The campaign's only vice presidential debate Thursday began with Rep. Paul Ryan (R., Wis.) accusing the Obama administration of weakness abroad, and Vice President Biden mocking his arguments as "malarkey" and "loose talk."
And the tone stayed combative from there as the two sparred for 90 minutes over taxes, entitlements and the role of government while seated next to each other at a table onstage at Centre College in Danville, Ky.
As if determined to counteract President Obama's listless performance in last week's debate, Biden was aggressive, often talking over Ryan. He also crossed his arms, laughed, and rolled his eyes at times when Ryan was talking.
Ryan argued that the attack on the U.S. Consulate in Benghazi, Libya, was a symptom of the "unraveling of the Obama foreign policy," saying that the administration had failed to secure the consulate and had blamed protesters for what turned out to be a terrorist attack. Obama has also sent conflicting signals about the administration's determination to stop Iran from obtaining nuclear weapons, Ryan said.
Biden sought to turn the tables, stressing that Ryan and Republican presidential nominee Mitt Romney have expressed support for the economic sanctions the administration has imposed on Iran, and could not say what they would do differently. He also ridiculed Ryan for suggesting that the United States should not have set a definitive deadline of 2014 for pulling troops out of Afghanistan.
"You'd rather we be sending in more Americans to do the job?" Biden said. "It's time for the Afghans to take responsibility for the security of their country."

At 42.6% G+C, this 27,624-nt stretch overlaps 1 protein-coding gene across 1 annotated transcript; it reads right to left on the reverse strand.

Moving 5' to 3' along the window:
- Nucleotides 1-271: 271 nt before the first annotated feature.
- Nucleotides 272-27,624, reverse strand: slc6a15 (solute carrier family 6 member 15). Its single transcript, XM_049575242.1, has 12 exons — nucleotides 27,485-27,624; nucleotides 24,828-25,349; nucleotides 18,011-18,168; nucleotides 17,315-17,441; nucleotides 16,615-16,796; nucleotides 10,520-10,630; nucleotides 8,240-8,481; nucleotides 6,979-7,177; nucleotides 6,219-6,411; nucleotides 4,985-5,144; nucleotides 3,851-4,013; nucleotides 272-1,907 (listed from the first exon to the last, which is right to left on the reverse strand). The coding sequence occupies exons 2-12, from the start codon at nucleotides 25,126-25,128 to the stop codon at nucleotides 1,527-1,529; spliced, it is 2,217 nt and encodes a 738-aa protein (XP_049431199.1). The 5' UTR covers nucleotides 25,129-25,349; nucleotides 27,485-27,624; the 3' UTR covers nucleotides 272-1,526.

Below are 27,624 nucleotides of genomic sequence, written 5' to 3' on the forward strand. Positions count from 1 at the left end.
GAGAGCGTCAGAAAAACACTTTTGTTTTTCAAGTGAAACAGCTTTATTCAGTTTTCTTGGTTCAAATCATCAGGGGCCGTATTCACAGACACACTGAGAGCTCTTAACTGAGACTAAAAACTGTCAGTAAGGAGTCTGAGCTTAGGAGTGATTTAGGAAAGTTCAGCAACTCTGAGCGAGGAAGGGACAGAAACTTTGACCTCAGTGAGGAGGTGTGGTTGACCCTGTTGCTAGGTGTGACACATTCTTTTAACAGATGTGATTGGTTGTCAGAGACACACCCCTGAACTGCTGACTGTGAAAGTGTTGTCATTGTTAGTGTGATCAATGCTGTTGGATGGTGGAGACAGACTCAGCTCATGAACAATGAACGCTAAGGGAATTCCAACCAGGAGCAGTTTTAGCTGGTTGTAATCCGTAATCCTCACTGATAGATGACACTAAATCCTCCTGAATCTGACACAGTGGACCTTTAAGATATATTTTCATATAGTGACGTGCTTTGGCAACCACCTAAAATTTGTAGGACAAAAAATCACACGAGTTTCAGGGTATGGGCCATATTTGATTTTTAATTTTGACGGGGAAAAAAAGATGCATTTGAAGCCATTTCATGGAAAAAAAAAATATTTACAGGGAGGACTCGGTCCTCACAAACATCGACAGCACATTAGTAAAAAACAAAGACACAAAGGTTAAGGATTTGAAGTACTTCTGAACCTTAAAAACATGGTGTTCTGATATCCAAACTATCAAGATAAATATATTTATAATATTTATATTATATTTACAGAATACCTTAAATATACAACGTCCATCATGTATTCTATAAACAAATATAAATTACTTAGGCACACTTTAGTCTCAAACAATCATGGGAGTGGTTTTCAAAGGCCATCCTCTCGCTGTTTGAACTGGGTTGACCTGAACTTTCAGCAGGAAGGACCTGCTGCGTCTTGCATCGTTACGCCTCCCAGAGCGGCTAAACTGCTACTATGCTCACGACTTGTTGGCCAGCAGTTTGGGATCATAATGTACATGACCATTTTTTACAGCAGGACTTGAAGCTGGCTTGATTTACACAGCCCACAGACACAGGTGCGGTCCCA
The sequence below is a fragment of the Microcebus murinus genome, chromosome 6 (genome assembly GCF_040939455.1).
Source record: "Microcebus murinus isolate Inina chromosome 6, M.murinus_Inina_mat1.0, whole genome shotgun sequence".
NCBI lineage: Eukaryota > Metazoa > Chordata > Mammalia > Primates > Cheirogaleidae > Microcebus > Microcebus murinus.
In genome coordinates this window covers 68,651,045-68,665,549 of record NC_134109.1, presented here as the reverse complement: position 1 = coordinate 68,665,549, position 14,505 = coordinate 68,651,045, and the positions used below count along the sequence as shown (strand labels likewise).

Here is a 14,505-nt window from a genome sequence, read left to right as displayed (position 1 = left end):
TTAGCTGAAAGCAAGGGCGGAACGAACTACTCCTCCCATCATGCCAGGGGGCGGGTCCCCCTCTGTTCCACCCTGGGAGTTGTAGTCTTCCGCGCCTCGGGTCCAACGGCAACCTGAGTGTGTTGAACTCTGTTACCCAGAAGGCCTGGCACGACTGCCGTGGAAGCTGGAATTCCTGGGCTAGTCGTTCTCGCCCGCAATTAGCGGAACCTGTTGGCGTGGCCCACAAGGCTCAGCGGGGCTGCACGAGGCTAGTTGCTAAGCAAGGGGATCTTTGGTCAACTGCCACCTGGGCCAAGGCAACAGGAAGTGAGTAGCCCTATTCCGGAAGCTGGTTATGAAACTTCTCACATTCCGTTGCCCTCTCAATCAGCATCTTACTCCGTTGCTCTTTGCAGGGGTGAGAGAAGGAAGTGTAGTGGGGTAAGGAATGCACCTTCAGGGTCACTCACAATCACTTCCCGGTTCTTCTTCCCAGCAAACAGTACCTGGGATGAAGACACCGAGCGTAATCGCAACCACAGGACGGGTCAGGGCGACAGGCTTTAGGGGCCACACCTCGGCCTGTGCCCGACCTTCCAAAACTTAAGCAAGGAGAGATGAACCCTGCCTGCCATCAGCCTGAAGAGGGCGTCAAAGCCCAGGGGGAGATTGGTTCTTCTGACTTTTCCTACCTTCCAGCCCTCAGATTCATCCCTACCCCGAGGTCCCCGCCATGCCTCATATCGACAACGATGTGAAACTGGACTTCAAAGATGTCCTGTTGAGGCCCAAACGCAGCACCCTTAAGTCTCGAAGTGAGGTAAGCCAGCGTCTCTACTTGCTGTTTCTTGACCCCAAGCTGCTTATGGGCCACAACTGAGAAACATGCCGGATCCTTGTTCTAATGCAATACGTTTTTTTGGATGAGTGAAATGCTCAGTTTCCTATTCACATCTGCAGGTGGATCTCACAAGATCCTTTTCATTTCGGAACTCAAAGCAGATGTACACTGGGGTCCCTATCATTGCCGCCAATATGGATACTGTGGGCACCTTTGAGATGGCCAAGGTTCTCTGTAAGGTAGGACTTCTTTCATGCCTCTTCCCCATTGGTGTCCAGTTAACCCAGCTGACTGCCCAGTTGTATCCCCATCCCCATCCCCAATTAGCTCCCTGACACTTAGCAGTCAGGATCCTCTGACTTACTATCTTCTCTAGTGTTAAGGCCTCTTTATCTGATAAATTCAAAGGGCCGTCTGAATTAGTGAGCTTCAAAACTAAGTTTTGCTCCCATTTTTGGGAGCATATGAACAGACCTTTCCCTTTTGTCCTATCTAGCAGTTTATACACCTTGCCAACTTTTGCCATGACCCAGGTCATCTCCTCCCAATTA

On domestic issues, Biden brought up the video of Romney at a fund-raiser talking about the 47 percent of Americans who pay no income taxes as "victims" who depend on the government.
"I've had it up to here with this notion that, '47 percent, it's about time they take some sort of responsibility here,' " Biden said.
Ryan responded with a quip alluding to Biden's reputation for verbal miscues.
"Mitt Romney's a good man. He cares about 100 percent of Americans in this country," Ryan said. "I think the vice president very well knows that sometimes, the words don't come out of your mouth the right way." That drew laughter and applause.
The event was notable as the first time in U.S. history that two Roman Catholic candidates faced each other in a national political debate. Moderator Martha Raddatz, a correspondent for ABC News, pointed this out -- and asked both men to discuss their faith and how it informed their positions on abortion.
"I don't see how a person can separate their personal life and their public life and their faith," Ryan said, adding that his reason also tells him life begins at conception. He recalled seeing an ultrasound of his 10-year-old daughter, Liza, at 7 weeks' gestation. "She was shaped like a bean and her heart was beating ... to this day we have nicknamed her 'Bean.'"